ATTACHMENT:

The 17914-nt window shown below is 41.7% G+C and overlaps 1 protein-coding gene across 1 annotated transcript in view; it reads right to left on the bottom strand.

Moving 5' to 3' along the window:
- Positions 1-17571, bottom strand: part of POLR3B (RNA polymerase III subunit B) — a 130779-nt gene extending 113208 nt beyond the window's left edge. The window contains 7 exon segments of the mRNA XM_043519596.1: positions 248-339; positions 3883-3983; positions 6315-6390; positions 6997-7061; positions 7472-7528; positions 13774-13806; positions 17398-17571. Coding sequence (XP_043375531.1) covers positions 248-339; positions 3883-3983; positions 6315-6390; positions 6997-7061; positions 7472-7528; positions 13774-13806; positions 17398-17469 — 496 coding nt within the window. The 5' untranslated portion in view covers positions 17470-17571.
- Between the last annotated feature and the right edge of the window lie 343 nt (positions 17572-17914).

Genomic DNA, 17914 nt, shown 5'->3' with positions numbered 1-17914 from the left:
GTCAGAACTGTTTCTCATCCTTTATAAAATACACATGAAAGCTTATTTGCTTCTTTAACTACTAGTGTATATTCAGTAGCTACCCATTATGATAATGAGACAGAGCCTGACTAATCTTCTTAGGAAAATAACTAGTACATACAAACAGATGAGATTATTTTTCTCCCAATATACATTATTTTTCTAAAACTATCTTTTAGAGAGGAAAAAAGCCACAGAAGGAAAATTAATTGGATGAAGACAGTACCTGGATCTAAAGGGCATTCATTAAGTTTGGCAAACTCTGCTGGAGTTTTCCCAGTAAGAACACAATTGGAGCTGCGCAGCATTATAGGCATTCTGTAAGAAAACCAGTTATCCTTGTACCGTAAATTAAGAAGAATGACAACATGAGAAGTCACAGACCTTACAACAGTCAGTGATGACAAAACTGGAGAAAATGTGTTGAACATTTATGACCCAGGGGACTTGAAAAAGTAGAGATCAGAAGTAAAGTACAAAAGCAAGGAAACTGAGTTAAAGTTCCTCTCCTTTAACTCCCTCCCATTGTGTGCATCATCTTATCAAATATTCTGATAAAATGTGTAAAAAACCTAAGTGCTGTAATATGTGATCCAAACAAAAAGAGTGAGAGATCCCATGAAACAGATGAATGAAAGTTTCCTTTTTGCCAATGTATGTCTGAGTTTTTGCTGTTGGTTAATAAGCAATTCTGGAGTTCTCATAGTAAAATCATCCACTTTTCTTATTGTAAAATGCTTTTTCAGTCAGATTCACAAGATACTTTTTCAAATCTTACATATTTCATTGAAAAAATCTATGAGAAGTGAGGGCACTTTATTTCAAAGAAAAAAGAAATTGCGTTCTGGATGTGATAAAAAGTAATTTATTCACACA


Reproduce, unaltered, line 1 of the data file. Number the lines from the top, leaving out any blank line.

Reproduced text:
The 17914-nt window shown below is 41.7% G+C and overlaps 1 protein-coding gene across 1 annotated transcript in view; it reads right to left on the bottom strand.